A similar study for a paint manufacturing company equated cumulative yearly lost time to the retail cost of 1.5 million gallons of paint. “We wanted to show the employer that lost time has a broad, connective impact. When you can get that kind of information in front of management, it gives them a clear idea of the cumulative effect across the team and across the whole organization,” Mitchell notes.

Loss in productivity and quality. An ongoing initiative to collect absence data and benchmark results is the Employer Measures of Productivity, Absence and Quality, known as EMPAQ, which was designed and implemented by the National Business Group on Health and its Council on Employee Health and Productivity, in collaboration with numerous sponsors, partners, Fortune 500 employers and their suppliers. EMPAQ allows employers to measure and evaluate the cost-effectiveness or quality in disability management and absence management programs. Companies that participate in EMPAQ can then benchmark their results against other firms.

Establishing Cost Comparisons

When companies have the means to collect and analyze data related to employee absences, HR can establish a cost comparison for productivity initiatives that promote health, wellness and prevention.

“Companies could design health benefits with great pharmacy benefits and hospitalization coverage, and make it a real ‘Cadillac plan’ by bringing in disease management, wellness and all those elements that will affect employees’ health and presumably reduce the frequency of absences,” Nicholson says. But “unless they have a cost comparison, how do they know what return they are getting?”

To make health and wellness initiatives more effective, employers also have to look beyond the benefits programs themselves to the corporate policies and practices that might reinforce or undermine the benefits plans. “The analogy is like the person who buys a fitness tape, sits and watches it for days, but never gets off the couch to do the exercises—and then complains that the strategy doesn’t work,” Mitchell says. “Companies can’t just offer a benefits program; they have to be actively and fully engaged.”

Policies, Practices and Incentives

For example, employers need to examine policies and practices to see if they encourage supervisors and managers to bring employees back to work in a timely and safe manner, or if policies give supervisors and managers incentives to keep employees off the job until they are 100 percent ready to return.

“As we tell employers, they are going to have to change policies and practices and incentives. They have to invest in corporate health and productivity change,” Mitchell says.

At Bausch & Lomb, for example, training for managers and supervisors encompasses a variety of issues, from what to do when someone faints on the job to handling employees who are in and out of work constantly.

“It’s about accountability and recognizing that if we don’t take these steps, the system is not going to work and productivity is going to be lost,” says Bausch & Lomb's Caggianelli, who is a past chair of the Certification of Disability Management Specialists Commission. “When employees are off work, it affects not just their teams and departments, but as time goes on and morale is affected, the entire team’s output is diminished, and then other teams and departments in the company are affected.”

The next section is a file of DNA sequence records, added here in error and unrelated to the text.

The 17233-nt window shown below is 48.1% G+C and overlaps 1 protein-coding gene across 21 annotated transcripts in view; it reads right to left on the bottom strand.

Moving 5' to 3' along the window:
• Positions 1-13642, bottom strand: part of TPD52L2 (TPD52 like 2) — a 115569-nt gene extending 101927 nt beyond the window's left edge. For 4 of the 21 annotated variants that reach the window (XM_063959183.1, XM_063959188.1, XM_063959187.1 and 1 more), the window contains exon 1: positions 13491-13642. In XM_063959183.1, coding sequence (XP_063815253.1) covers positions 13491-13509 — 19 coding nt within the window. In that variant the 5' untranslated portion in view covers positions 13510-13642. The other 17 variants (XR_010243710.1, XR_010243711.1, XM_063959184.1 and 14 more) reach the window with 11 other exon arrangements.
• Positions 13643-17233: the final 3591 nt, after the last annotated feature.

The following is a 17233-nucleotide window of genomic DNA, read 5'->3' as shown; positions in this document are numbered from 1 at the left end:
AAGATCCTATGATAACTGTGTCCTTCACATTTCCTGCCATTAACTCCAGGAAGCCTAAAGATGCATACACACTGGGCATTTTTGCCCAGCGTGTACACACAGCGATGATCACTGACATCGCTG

Companies can start by quantifying the cost of absenteeism, which might be greater and have a more pervasive impact than employers have realized. “It’s a matter of translating changes in employee behavior into dollars,” Cornell's Nicholson advises. “What happens when someone is absent? How much less profitable is the company when someone isn’t there?”

Better Health Linked to Fewer Absences,

Improved Bottom Line

For a sizable number of employers, absences are up. According to the Mercer/Marsh Survey on Health, Productivity, and Absence Management Programs 2007, conducted among for-profit and nonprofit employers ranging in size from 100 to more than 10,000 employees:

  • Nearly one-fourth (23 percent) saw the incidence of short-term disability (STD) claims rise between 2005 and 2006.



  • 15 percent saw an increase in the average length of the disability period.



  • Only 11 percent saw a decrease in short-term disability incidence.

Despite their efforts to manage absences more effectively, for two-thirds their absence rates remained unchanged. Nearly two-fifths (38 percent) report increased use of leave under the Family and Medical Leave Act (FMLA).

"It comes down to maintaining productivity as well as managing health care cost," says Sue Willette, head of Mercer’s health and productivity management group. "It's clear that if your employees are not at work—or are at work but not 100 percent healthy—productivity suffers."

Mounting Costs

Substantial financial opportunities can be gained through a healthier workforce. Health benefit cost is equivalent to about 16 percent of payroll, while the cost of absence programs—incidental absence, STD, long-term disability (LTD) and workers' compensation—together equals 4 percent of payroll.

On top of these direct costs are the hidden cost of absence—the cost of replacement labor and loss of productivity, estimated to equal about 3 percent of annual payroll. And in some industries, the impact of absences on productivity can be much greater.

"Altogether, employers are looking at cost of nearly a quarter of payroll for health and absence programs and health-related productivity losses. These costs are related, but until recently employers have managed them separately," Willette said.


Robert Hall, Ph.D., CDMS, CRC, is a commissioner of the Certification of Disability Management Specialists Commission, a nationally accredited organization that certifies disability managers. He is principal of Presagia Inc., which develops health management information software applications for the Technologies Center at San Diego State University, where he is an adjunct professor in the graduate Rehabilitation Counseling Program.